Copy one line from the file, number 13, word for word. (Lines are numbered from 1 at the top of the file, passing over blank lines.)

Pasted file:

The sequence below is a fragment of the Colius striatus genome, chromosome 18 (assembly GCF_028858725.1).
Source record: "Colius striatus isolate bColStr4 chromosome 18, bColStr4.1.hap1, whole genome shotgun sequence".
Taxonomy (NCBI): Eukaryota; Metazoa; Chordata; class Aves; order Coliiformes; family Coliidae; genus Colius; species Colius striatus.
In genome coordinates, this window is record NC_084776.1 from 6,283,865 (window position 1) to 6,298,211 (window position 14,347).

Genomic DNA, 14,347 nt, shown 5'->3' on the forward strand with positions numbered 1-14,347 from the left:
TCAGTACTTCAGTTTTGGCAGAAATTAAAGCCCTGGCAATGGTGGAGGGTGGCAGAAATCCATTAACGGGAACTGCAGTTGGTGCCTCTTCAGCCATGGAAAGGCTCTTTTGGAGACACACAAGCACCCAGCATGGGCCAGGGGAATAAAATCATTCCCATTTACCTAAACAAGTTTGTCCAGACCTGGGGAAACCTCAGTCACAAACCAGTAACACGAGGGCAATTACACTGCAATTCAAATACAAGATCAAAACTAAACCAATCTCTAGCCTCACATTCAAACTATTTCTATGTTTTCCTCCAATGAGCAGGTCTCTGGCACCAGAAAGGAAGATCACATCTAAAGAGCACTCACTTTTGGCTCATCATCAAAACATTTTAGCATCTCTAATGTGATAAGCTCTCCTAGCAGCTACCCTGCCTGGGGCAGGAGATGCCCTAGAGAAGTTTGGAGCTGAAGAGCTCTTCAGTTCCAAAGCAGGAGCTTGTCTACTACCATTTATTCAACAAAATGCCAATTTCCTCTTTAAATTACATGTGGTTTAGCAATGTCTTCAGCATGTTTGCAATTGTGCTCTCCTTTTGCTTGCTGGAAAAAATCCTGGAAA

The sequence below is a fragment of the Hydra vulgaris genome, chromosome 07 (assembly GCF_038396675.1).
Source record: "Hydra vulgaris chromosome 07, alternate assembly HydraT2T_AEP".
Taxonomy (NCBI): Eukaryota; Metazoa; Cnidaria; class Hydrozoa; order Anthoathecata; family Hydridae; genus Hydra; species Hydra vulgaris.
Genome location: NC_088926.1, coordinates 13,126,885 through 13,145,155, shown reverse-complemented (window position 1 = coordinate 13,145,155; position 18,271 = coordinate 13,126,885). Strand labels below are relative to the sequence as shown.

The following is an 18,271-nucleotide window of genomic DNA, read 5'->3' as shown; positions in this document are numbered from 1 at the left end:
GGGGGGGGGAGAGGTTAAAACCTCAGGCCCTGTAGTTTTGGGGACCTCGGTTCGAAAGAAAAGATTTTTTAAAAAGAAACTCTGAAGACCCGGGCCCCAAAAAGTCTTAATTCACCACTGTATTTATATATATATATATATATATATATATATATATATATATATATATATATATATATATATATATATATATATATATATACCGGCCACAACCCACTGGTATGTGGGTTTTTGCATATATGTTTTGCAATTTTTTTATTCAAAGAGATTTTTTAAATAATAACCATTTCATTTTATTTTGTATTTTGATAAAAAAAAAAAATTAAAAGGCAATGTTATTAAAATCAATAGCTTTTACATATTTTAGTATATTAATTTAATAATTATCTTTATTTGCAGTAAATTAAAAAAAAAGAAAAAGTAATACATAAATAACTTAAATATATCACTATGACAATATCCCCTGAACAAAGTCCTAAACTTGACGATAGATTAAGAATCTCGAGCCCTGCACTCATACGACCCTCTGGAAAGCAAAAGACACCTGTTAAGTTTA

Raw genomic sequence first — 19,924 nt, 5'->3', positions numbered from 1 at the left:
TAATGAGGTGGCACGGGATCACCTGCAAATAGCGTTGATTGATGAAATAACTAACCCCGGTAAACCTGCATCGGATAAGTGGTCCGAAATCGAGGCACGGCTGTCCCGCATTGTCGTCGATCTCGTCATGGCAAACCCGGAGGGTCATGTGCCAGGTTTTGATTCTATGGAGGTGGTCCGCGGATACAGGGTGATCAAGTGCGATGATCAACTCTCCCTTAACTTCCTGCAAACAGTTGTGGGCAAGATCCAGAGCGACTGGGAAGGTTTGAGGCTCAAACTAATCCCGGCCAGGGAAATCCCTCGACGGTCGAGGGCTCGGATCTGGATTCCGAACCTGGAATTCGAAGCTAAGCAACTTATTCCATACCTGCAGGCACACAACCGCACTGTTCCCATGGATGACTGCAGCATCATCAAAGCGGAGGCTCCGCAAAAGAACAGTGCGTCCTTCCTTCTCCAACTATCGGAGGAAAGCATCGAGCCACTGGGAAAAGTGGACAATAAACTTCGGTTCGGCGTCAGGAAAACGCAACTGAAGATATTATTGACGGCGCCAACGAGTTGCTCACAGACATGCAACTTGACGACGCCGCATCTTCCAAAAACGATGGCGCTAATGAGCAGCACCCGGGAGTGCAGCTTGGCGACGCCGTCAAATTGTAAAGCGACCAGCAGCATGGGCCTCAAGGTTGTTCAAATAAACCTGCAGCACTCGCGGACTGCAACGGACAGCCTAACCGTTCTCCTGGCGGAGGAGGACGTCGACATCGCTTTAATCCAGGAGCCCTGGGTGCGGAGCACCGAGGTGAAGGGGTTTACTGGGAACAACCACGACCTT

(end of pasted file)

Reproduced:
Raw genomic sequence first — 19,924 nt, 5'->3', positions numbered from 1 at the left: